- Is it worth dying for? ,
- Would someone who loves you ask you to risk your life? and,
- Do you trust your partner with your life?
In 1989, when a South Carolina hospital offered free tube tying for low-income women, Juanita Williams decided to have the procedure. She didn't know that part of her health screening involved a test for HIV.Summarized by Copernic Summarizer
"I found out that I was HIV-positive when I was lying on the gurney waiting for surgery," said Williams, a grandmother of three. "The doctor stuck his head in the door and told me they couldn't do the surgery because I had AIDS, and I had to leave the hospital. He pointed my clothes out and pointed to the fire escape.
Williams was among about 1,000 activists who gathered in Chicago recently for SisterSong's national conference on women of color, sexuality and safety.
At a time when HIV and other sexually transmitted infections disproportionately affect African American and Latina women, the gathering stressed the importance of talking openly about sex instead of allowing societal taboos to prevent conversations about risks and safety.
"Everyone is telling us what not to do, but who's telling us what to do?" says Loretta Ross, the national coordinator for Atlanta-based SisterSong, a collective of some 80 organizations focused on reproductive health for women of color. "'Just say no' ain't worked for drugs, sex or politicians."
While men still make up the vast majority of reported HIV-AIDS diagnoses in the United States, the Centers for Disease Control and Prevention reports that diagnoses of women rose 17 percent from 2001 to 2005, with more than 9,800 women diagnosed for the first time in 2005.
Of U.S. women currently living with the virus, about 64 percent are African Americans, and another 15 percent are Latina. HIV-AIDS remains the leading cause of death for African American women aged 25 to 34, and a top-four cause for black women 35 to 54. It's also the fourth-leading cause of death for Latina women 35 to 44.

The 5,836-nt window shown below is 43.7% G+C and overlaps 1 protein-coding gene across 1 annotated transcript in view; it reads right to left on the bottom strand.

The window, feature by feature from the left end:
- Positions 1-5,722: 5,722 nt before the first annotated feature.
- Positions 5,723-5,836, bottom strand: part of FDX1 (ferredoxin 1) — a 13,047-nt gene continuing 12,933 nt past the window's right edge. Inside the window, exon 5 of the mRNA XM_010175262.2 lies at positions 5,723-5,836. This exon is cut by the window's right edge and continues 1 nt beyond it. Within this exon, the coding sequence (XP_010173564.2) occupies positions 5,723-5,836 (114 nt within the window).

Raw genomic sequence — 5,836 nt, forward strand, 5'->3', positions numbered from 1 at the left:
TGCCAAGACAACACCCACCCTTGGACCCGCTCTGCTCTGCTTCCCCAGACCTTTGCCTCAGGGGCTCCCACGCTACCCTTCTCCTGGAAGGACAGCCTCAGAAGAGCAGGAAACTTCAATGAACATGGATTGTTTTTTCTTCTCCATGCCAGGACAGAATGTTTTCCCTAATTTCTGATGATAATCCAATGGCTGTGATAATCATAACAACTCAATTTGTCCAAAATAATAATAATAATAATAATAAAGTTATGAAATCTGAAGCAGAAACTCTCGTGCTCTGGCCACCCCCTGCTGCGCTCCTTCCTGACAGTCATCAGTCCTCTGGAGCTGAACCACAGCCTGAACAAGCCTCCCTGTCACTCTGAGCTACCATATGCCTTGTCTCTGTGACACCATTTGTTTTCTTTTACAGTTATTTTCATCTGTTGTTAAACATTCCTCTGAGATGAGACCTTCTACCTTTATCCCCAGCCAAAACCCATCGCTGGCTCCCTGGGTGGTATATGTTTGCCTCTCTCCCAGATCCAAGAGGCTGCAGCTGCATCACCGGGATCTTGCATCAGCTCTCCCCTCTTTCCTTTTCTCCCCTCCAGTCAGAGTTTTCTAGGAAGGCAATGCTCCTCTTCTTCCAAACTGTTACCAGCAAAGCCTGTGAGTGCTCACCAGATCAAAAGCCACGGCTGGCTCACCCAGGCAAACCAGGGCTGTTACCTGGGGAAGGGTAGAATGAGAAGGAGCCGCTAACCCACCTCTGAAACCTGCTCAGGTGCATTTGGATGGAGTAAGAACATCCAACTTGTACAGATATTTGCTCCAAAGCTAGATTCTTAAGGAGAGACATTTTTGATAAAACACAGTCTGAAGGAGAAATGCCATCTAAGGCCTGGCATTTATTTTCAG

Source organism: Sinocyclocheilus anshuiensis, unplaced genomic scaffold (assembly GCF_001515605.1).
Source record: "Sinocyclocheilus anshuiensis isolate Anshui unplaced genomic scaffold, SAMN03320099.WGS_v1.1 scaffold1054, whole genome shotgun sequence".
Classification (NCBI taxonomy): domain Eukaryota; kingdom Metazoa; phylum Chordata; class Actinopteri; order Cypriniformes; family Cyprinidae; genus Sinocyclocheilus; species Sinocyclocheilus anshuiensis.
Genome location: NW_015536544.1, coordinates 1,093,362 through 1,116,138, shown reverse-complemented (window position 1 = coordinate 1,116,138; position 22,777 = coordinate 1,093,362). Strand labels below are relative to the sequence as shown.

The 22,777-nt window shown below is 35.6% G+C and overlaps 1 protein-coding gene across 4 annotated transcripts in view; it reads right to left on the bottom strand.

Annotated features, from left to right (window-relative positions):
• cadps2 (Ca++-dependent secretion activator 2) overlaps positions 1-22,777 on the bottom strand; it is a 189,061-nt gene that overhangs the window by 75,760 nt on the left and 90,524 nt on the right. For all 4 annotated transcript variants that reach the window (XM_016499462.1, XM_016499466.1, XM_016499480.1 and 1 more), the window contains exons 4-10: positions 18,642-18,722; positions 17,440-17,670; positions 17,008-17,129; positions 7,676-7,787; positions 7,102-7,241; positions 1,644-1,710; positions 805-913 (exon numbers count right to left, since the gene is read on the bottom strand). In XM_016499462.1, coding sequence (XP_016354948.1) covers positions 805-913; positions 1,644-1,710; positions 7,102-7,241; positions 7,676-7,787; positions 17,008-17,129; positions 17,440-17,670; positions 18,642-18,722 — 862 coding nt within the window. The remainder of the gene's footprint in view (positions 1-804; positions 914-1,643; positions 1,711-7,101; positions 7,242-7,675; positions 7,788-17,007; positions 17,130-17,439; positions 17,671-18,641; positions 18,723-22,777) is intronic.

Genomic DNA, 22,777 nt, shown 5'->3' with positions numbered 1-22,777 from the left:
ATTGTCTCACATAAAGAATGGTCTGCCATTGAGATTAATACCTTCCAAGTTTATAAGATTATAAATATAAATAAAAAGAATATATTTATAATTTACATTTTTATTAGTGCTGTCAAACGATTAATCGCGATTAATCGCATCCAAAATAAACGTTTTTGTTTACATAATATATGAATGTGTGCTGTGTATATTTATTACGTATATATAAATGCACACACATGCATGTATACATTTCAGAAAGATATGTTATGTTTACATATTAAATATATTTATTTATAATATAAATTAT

Younger women remain at higher risk and only cancer and heart disease kill more women annually.
Nearly 75 percent of African American women who contract HIV do so through heterosexual sexual activity, as do about 70 percent of Latina women.
"Right now our only ways of protecting ourselves are the ABCs: abstaining, being faithful, using a condom," Patel says. "But that doesn't work for all of us. We can't be sure that our partner's going to be faithful or we can't negotiate using a condom ... We need a tool that we can initiate, that we don't have to depend on anybody else for."
One possibility is the female condom, a 6.5-inch sheath with rings on both ends that has proven effective at preventing both pregnancy and sexually transmitted infections. But the item is still fairly new, is not as widely available as other methods, and its average cost nationwide is $2.50.
This summer, a study is examining whether the diaphragm used for birth control can also work to block infections. And then there are microbicides, substances still being researched that would reduce the risk of HIV and other infections when applied to the vagina or rectum before sexual activity.
"It could be a gel, a cream or a vaginal film, or maybe one day a vaginal ring like the Nuva ring," Patel said. "Researchers are looking at products that are both contraceptive and non-contraceptive giving women more options."
Three of those options are furthest along, already undergoing trials, and each attempts to stop the virus from entering healthy cells. Researchers are looking at buffer gels to maintain the vagina's natural acidity, which is too high for HIV to survive, to counteract the presence of semen, which usually turns that natural acidity into a base.While those treatments are not expected until 2008 at the earliest, another recently available vaccine prompted its share of discussion at the SisterSong conference.
Just as HIV-AIDS remains a particular problem for women of color, so does the human papilloma virus, or HPV.
HPV is actually a group of more than 100 types of virus--with about 30 transmitted by sexual activity--and the primary cause of cervical cancer (as well as genital warts).
While the HPV vaccine has been available nearly a year, Deborah Arindell, vice president of the American Social Health Association, based in Research Triangle Park, N.C., said the lack of access to quality health care often combines with the stigma of sexual transmission to prevent women from getting vaccinated.
Read the entire article at: http://www.alternet.org/sex/55182/